"Then again, being loth and unwilling to perish, I began to compare my sin with others, to see if I could, find that any of those that were saved had done as I had done. So I considered David's adultery and murder, and Peter's sin which he committed in denying his Master. Oh, how did my soul at this time prize the preservation that God did set about his people! Ah, how safely did I see them walk, whom God had hedged in! They were within his care, protection, and special providence. Though they were full as bad as I by nature, yet, because he loved them, he would not suffer them to fall without the range of mercy: but as for me, I was gone, I had done it; he would not preserve me nor keep me, but suffered me, because I was a reprobate, to fall as I had done. Now did those blessed places that speak of God's keeping his people shine like the sun before me, though not to comfort me, yet to show me the blessed state and heritage of those whom the Lord had blessed.
"Now I saw, that as God had his hand in all the providences and dispensations that overtook his elect, so he had his hand in all the temptations that they had to sin against him; not to animate them to wickedness, but to choose their temptations and troubles for them; and also to leave them for a time to such things only that might not destroy, but humble them; as might not put them beyond, but lay them in the way of the renewing his mercy. But oh! what love, what care, what kindness and mercy did I now see mixing itself with the most severe and dreadful of all God's ways to his people! He would let David, Hezekiah, Solomon, Peter, and others fall, but he would not let them fall into the sin unpardonable, nor into hell for sin. Oh, thought I, these be the men that God hath loved; these be the men that God, though he chastiseth them, keeps them in safety by him; and then whom he makes to abide under the shadow of the Almighty. But all these added sorrow, grief, and horror to me, as whatever I now thought on, it was killing to me. If I thought how God kept his own, that was killing to me; if I thought how I was fallen myself, that was killing to me. As all things wrought together for the best, and to do good to them that were the called according to his purpose, so I thought that all things wrought for damage and for my eternal overthrow.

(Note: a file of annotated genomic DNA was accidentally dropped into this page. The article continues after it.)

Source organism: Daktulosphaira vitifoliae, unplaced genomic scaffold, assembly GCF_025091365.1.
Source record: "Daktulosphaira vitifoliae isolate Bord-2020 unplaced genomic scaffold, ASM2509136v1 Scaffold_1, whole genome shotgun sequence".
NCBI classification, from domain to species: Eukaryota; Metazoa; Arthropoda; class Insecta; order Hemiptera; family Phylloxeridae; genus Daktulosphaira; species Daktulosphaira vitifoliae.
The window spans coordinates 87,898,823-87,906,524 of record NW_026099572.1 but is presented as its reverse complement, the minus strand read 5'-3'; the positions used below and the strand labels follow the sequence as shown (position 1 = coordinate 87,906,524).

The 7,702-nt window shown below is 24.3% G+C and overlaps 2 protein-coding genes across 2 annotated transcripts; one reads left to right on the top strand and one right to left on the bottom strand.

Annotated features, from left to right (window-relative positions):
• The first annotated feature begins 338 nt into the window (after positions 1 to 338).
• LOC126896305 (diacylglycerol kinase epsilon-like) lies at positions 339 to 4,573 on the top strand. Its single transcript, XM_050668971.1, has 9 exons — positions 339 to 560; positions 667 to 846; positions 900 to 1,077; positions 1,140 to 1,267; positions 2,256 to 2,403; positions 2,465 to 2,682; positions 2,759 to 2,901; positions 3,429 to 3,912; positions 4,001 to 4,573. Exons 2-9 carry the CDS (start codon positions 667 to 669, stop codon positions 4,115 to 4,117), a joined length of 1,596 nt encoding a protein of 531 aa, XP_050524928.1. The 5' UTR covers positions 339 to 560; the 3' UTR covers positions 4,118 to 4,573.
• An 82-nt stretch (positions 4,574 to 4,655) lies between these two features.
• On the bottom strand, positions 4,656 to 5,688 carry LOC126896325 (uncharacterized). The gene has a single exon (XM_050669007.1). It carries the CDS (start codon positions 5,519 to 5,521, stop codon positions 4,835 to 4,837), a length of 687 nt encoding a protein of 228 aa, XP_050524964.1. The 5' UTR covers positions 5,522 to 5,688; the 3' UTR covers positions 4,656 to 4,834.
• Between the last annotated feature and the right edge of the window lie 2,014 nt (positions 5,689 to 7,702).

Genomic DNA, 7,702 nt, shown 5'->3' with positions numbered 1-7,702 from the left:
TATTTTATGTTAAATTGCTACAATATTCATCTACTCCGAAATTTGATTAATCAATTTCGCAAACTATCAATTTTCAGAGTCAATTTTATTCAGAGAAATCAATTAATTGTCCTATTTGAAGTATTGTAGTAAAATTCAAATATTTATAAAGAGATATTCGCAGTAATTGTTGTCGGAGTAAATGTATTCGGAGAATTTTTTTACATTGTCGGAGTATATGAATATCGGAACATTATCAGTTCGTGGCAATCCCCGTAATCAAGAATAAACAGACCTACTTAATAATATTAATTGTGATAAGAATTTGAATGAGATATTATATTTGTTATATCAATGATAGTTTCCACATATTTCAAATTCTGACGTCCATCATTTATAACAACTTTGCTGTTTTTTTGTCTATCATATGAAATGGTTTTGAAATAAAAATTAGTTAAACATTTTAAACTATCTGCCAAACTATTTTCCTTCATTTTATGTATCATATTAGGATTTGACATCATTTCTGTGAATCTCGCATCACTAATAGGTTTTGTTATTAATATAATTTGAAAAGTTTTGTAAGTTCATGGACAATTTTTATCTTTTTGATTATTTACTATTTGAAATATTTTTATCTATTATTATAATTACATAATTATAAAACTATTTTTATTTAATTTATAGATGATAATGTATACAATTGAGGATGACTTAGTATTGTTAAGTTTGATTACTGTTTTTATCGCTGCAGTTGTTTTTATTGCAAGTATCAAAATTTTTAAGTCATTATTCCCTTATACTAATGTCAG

"Then, again, I began to compare my sin with the sin of Judas, that, if possible, I might find if mine differed from that, which in truth is unpardonable: and oh! thought I, if it should differ from it, though but the breadth of an hair, what ~ happy condition is my soul in! And, by considering, I found that Judas did this intentionally, but mine was against prayer and strivings: besides, his was committed with much deliberation, but mine in a fearful hurry, on a sudden. All this while I was tossed to and fro like the locust, and driven from trouble to sorrow; hearing always the sound of Esau's fall in mine ears, and the dreadful consequences thereof.
"I was often now ashamed that I should be like such an ugly man as Judas: I thought also how loathsome I should be unto all the saints in the day of judgment; insomuch that now I could scarce see a good man, that I believed had a good conscience, but I should feel my heart tremble at him while I was in his presence. Oh! now I saw a glory in walking with God, and what a mercy it was to have a good conscience before him."
"I was much about that time tempted to content myself by receiving some false opinions; as, that there should be no such thing as a day of judgment; that we should not rise again; and that sin was no such grievous thing: the tempter suggesting thus, - 'For if these things should indeed be true, yet to believe otherwise would yield you ease for the present. If you must perish, never torment yourself so much beforehand: drive the thoughts of damning out of your mind by possessing your mind with some such conclusions that atheists and unbelievers use to help themselyes withal.'
"But oh! when such thoughts have passed through my heart, how, as it were within a step, have death and judgment been in my view! Methought the Judge stood at the door; I was as if it was come already; so that such things could have no entertainment. But methinks I see by this, that Satan will use any means to keep the soul from Christ; he loveth not an awakened frame of spirit; security, blindness, darkness, and error, is the very kingdom and habitation of the wicked one."
"I found it a hard work now to pray to God, because despair was swallowing me up; I thought I was, as with a tempest, driven away from God; for always when I cried to God for mercy, this would come in, - 'It is too late, I am lost. God hath let me fall; not to my correction, but my condemnation. My sin is unpardonable; and I know, concerning Esau, how that after he had sold his birthright he would have inherited the blessing, but was rejected.